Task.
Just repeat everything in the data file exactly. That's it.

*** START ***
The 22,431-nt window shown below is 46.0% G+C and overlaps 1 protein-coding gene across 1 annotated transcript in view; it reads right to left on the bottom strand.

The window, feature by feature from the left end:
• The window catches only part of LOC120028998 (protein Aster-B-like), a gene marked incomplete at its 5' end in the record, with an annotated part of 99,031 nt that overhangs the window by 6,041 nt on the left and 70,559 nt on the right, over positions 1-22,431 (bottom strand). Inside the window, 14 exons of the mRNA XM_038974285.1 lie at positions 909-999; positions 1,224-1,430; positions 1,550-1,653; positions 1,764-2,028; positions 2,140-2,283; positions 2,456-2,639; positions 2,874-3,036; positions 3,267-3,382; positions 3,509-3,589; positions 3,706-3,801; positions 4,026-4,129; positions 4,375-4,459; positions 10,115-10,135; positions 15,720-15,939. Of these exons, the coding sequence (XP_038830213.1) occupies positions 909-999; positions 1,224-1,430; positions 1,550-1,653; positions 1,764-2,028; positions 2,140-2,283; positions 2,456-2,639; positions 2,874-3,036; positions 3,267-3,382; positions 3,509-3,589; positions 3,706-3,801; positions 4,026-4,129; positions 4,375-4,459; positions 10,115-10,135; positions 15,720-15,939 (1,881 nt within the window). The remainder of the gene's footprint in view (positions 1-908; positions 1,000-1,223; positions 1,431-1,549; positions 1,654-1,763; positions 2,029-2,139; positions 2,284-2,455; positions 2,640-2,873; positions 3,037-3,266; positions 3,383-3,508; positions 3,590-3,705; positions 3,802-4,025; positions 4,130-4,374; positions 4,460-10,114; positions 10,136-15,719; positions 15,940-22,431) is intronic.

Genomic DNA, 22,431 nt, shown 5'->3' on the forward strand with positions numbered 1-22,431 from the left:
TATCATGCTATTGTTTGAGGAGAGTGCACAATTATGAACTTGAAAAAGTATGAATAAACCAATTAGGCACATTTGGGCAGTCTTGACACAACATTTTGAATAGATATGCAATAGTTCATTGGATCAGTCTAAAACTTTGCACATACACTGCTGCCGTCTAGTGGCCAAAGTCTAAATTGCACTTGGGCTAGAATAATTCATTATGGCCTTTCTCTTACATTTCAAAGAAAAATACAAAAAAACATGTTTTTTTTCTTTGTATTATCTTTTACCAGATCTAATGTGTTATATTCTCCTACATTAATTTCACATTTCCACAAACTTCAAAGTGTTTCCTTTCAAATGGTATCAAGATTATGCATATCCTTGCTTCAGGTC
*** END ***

The 22,431-nt window shown below is 46.0% G+C and overlaps 1 protein-coding gene across 1 annotated transcript in view; it reads right to left on the bottom strand.

The window, feature by feature from the left end:
• The window catches only part of LOC120028998 (protein Aster-B-like), a gene marked incomplete at its 5' end in the record, with an annotated part of 99,031 nt that overhangs the window by 6,041 nt on the left and 70,559 nt on the right, over positions 1-22,431 (bottom strand). Inside the window, 14 exons of the mRNA XM_038974285.1 lie at positions 909-999; positions 1,224-1,430; positions 1,550-1,653; positions 1,764-2,028; positions 2,140-2,283; positions 2,456-2,639; positions 2,874-3,036; positions 3,267-3,382; positions 3,509-3,589; positions 3,706-3,801; positions 4,026-4,129; positions 4,375-4,459; positions 10,115-10,135; positions 15,720-15,939. Of these exons, the coding sequence (XP_038830213.1) occupies positions 909-999; positions 1,224-1,430; positions 1,550-1,653; positions 1,764-2,028; positions 2,140-2,283; positions 2,456-2,639; positions 2,874-3,036; positions 3,267-3,382; positions 3,509-3,589; positions 3,706-3,801; positions 4,026-4,129; positions 4,375-4,459; positions 10,115-10,135; positions 15,720-15,939 (1,881 nt within the window). The remainder of the gene's footprint in view (positions 1-908; positions 1,000-1,223; positions 1,431-1,549; positions 1,654-1,763; positions 2,029-2,139; positions 2,284-2,455; positions 2,640-2,873; positions 3,037-3,266; positions 3,383-3,508; positions 3,590-3,705; positions 3,802-4,025; positions 4,130-4,374; positions 4,460-10,114; positions 10,136-15,719; positions 15,940-22,431) is intronic.

Genomic DNA, 22,431 nt, shown 5'->3' on the forward strand with positions numbered 1-22,431 from the left:
TATCATGCTATTGTTTGAGGAGAGTGCACAATTATGAACTTGAAAAAGTATGAATAAACCAATTAGGCACATTTGGGCAGTCTTGACACAACATTTTGAATAGATATGCAATAGTTCATTGGATCAGTCTAAAACTTTGCACATACACTGCTGCCGTCTAGTGGCCAAAGTCTAAATTGCACTTGGGCTAGAATAATTCATTATGGCCTTTCTCTTACATTTCAAAGAAAAATACAAAAAAACATGTTTTTTTTCTTTGTATTATCTTTTACCAGATCTAATGTGTTATATTCTCCTACATTAATTTCACATTTCCACAAACTTCAAAGTGTTTCCTTTCAAATGGTATCAAGATTATGCATATCCTTGCTTCAGGTC